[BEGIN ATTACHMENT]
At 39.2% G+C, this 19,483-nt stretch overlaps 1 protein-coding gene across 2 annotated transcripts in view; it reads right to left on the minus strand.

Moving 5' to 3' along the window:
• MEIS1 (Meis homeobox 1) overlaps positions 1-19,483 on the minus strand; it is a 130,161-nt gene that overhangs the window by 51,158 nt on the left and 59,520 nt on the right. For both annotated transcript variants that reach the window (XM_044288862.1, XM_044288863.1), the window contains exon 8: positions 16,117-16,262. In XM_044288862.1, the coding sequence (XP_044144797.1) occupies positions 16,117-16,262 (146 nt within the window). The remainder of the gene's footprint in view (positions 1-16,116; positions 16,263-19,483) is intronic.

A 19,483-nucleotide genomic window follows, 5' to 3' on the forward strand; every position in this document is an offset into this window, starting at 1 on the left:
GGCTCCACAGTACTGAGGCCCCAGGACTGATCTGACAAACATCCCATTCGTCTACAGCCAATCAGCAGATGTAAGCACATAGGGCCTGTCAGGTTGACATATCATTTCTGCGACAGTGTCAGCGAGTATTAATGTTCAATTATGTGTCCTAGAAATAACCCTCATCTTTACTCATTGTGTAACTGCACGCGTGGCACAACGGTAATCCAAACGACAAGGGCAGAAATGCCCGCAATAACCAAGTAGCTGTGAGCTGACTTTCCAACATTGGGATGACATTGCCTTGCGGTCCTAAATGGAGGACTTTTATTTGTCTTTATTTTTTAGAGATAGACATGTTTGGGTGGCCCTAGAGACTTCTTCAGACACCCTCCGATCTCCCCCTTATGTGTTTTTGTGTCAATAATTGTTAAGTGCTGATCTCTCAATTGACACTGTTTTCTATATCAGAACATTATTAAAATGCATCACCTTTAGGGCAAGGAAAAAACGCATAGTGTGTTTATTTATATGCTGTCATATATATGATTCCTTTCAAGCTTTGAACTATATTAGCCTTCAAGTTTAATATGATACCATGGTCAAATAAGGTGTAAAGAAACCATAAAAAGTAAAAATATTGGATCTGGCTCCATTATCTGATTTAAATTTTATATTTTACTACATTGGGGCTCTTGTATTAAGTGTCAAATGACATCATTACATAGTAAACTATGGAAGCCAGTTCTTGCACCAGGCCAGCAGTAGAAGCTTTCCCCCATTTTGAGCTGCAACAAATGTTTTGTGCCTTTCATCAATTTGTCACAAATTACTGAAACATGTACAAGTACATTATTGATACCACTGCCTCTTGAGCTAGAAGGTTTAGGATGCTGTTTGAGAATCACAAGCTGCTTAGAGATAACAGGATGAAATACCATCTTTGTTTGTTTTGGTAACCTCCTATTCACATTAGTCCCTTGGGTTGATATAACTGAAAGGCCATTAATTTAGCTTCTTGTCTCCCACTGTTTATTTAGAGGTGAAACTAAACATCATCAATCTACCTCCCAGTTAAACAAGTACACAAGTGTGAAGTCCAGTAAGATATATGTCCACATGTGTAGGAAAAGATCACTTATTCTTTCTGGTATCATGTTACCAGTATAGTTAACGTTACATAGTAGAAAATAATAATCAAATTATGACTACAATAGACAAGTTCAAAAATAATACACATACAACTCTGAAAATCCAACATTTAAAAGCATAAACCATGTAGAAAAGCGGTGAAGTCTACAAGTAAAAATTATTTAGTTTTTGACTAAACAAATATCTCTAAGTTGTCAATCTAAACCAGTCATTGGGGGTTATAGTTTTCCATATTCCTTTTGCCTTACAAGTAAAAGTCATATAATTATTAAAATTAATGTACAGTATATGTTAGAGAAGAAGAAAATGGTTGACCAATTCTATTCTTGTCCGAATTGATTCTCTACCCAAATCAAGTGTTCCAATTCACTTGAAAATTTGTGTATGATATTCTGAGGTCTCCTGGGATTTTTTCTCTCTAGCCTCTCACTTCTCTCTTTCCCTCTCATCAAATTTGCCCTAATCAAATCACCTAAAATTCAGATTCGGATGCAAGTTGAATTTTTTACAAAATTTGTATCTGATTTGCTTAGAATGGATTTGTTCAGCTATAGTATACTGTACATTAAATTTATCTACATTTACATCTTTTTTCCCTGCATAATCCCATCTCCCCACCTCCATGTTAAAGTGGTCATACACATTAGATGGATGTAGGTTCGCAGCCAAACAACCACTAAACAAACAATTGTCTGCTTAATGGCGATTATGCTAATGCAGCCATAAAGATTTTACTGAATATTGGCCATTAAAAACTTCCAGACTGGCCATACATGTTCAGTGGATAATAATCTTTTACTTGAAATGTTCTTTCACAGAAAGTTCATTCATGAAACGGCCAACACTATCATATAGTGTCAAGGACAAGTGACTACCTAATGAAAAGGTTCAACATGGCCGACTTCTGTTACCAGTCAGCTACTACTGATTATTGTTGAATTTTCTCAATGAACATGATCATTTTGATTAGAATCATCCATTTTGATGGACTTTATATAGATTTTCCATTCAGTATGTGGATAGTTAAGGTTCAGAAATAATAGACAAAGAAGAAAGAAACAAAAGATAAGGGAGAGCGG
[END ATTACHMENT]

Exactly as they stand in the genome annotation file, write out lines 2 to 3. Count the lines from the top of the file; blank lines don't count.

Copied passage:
Moving 5' to 3' along the window:
• MEIS1 (Meis homeobox 1) overlaps positions 1-19,483 on the minus strand; it is a 130,161-nt gene that overhangs the window by 51,158 nt on the left and 59,520 nt on the right. For both annotated transcript variants that reach the window (XM_044288862.1, XM_044288863.1), the window contains exon 8: positions 16,117-16,262. In XM_044288862.1, the coding sequence (XP_044144797.1) occupies positions 16,117-16,262 (146 nt within the window). The remainder of the gene's footprint in view (positions 1-16,116; positions 16,263-19,483) is intronic.